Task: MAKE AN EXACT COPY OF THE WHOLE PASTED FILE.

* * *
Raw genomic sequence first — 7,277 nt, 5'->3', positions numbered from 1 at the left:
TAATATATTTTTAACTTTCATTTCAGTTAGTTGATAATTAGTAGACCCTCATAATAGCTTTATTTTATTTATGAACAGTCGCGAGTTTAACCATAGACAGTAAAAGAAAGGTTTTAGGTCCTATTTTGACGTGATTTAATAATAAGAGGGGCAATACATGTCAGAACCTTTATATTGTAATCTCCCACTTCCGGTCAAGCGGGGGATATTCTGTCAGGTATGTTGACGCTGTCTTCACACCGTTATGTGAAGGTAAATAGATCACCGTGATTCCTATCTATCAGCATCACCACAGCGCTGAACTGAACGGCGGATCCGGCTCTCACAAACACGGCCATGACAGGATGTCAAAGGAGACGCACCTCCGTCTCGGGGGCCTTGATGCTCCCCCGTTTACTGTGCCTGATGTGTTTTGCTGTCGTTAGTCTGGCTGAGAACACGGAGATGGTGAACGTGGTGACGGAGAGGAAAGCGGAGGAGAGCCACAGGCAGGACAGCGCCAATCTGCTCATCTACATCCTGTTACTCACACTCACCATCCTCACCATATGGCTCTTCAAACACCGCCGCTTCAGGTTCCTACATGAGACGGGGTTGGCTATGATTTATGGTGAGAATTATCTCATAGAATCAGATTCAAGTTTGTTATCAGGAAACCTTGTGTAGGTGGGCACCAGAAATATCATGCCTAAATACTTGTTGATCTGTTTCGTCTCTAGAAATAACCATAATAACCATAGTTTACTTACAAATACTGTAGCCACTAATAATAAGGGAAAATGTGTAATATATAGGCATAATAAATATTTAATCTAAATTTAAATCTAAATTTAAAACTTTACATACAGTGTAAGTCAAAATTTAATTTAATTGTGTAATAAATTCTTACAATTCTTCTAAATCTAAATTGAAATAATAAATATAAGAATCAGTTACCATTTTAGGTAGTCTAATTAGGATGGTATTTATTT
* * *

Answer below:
Raw genomic sequence first — 7,277 nt, 5'->3', positions numbered from 1 at the left:
TAATATATTTTTAACTTTCATTTCAGTTAGTTGATAATTAGTAGACCCTCATAATAGCTTTATTTTATTTATGAACAGTCGCGAGTTTAACCATAGACAGTAAAAGAAAGGTTTTAGGTCCTATTTTGACGTGATTTAATAATAAGAGGGGCAATACATGTCAGAACCTTTATATTGTAATCTCCCACTTCCGGTCAAGCGGGGGATATTCTGTCAGGTATGTTGACGCTGTCTTCACACCGTTATGTGAAGGTAAATAGATCACCGTGATTCCTATCTATCAGCATCACCACAGCGCTGAACTGAACGGCGGATCCGGCTCTCACAAACACGGCCATGACAGGATGTCAAAGGAGACGCACCTCCGTCTCGGGGGCCTTGATGCTCCCCCGTTTACTGTGCCTGATGTGTTTTGCTGTCGTTAGTCTGGCTGAGAACACGGAGATGGTGAACGTGGTGACGGAGAGGAAAGCGGAGGAGAGCCACAGGCAGGACAGCGCCAATCTGCTCATCTACATCCTGTTACTCACACTCACCATCCTCACCATATGGCTCTTCAAACACCGCCGCTTCAGGTTCCTACATGAGACGGGGTTGGCTATGATTTATGGTGAGAATTATCTCATAGAATCAGATTCAAGTTTGTTATCAGGAAACCTTGTGTAGGTGGGCACCAGAAATATCATGCCTAAATACTTGTTGATCTGTTTCGTCTCTAGAAATAACCATAATAACCATAGTTTACTTACAAATACTGTAGCCACTAATAATAAGGGAAAATGTGTAATATATAGGCATAATAAATATTTAATCTAAATTTAAATCTAAATTTAAAACTTTACATACAGTGTAAGTCAAAATTTAATTTAATTGTGTAATAAATTCTTACAATTCTTCTAAATCTAAATTGAAATAATAAATATAAGAATCAGTTACCATTTTAGGTAGTCTAATTAGGATGGTATTTATTT